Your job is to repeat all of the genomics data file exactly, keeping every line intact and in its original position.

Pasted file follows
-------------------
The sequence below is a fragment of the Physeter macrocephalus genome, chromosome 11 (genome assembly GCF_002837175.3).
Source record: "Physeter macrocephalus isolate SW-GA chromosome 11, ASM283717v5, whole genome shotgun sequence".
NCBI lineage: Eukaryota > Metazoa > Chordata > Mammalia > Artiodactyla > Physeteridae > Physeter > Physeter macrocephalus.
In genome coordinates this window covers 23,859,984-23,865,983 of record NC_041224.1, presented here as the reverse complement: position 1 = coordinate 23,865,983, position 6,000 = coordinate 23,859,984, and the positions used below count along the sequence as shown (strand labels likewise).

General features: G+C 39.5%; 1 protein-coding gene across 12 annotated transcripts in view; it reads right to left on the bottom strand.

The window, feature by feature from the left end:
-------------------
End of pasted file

The sequence below is a fragment of the Physeter macrocephalus genome, chromosome 11 (genome assembly GCF_002837175.3).
Source record: "Physeter macrocephalus isolate SW-GA chromosome 11, ASM283717v5, whole genome shotgun sequence".
NCBI lineage: Eukaryota > Metazoa > Chordata > Mammalia > Artiodactyla > Physeteridae > Physeter > Physeter macrocephalus.
In genome coordinates this window covers 23,859,984-23,865,983 of record NC_041224.1, presented here as the reverse complement: position 1 = coordinate 23,865,983, position 6,000 = coordinate 23,859,984, and the positions used below count along the sequence as shown (strand labels likewise).

General features: G+C 39.5%; 1 protein-coding gene across 12 annotated transcripts in view; it reads right to left on the bottom strand.

The window, feature by feature from the left end: